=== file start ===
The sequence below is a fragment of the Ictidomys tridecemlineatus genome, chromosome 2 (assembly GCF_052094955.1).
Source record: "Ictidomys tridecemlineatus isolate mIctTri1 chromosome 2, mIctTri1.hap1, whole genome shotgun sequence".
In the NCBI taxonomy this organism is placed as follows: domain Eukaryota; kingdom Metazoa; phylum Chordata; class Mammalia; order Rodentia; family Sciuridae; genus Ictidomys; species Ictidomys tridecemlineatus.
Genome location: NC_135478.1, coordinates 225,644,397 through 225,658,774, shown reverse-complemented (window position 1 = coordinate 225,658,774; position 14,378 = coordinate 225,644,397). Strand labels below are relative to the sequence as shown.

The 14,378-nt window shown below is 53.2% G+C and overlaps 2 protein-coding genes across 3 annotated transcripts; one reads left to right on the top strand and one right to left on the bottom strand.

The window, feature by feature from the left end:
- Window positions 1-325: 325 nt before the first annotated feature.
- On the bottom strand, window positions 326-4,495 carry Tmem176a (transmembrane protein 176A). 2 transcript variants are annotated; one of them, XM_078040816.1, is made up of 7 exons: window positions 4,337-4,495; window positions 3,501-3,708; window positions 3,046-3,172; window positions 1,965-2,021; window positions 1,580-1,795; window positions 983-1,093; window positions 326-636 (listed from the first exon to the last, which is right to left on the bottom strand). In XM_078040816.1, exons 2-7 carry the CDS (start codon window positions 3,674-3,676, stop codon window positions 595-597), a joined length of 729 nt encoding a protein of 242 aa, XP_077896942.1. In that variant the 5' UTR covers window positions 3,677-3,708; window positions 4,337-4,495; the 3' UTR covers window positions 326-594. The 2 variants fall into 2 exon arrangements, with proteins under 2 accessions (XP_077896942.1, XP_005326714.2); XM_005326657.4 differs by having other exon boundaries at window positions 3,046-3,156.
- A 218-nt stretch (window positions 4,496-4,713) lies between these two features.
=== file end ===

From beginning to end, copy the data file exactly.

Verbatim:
The sequence below is a fragment of the Ictidomys tridecemlineatus genome, chromosome 2 (assembly GCF_052094955.1).
Source record: "Ictidomys tridecemlineatus isolate mIctTri1 chromosome 2, mIctTri1.hap1, whole genome shotgun sequence".
In the NCBI taxonomy this organism is placed as follows: domain Eukaryota; kingdom Metazoa; phylum Chordata; class Mammalia; order Rodentia; family Sciuridae; genus Ictidomys; species Ictidomys tridecemlineatus.
Genome location: NC_135478.1, coordinates 225,644,397 through 225,658,774, shown reverse-complemented (window position 1 = coordinate 225,658,774; position 14,378 = coordinate 225,644,397). Strand labels below are relative to the sequence as shown.

The 14,378-nt window shown below is 53.2% G+C and overlaps 2 protein-coding genes across 3 annotated transcripts; one reads left to right on the top strand and one right to left on the bottom strand.

The window, feature by feature from the left end:
- Window positions 1-325: 325 nt before the first annotated feature.
- On the bottom strand, window positions 326-4,495 carry Tmem176a (transmembrane protein 176A). 2 transcript variants are annotated; one of them, XM_078040816.1, is made up of 7 exons: window positions 4,337-4,495; window positions 3,501-3,708; window positions 3,046-3,172; window positions 1,965-2,021; window positions 1,580-1,795; window positions 983-1,093; window positions 326-636 (listed from the first exon to the last, which is right to left on the bottom strand). In XM_078040816.1, exons 2-7 carry the CDS (start codon window positions 3,674-3,676, stop codon window positions 595-597), a joined length of 729 nt encoding a protein of 242 aa, XP_077896942.1. In that variant the 5' UTR covers window positions 3,677-3,708; window positions 4,337-4,495; the 3' UTR covers window positions 326-594. The 2 variants fall into 2 exon arrangements, with proteins under 2 accessions (XP_077896942.1, XP_005326714.2); XM_005326657.4 differs by having other exon boundaries at window positions 3,046-3,156.
- A 218-nt stretch (window positions 4,496-4,713) lies between these two features.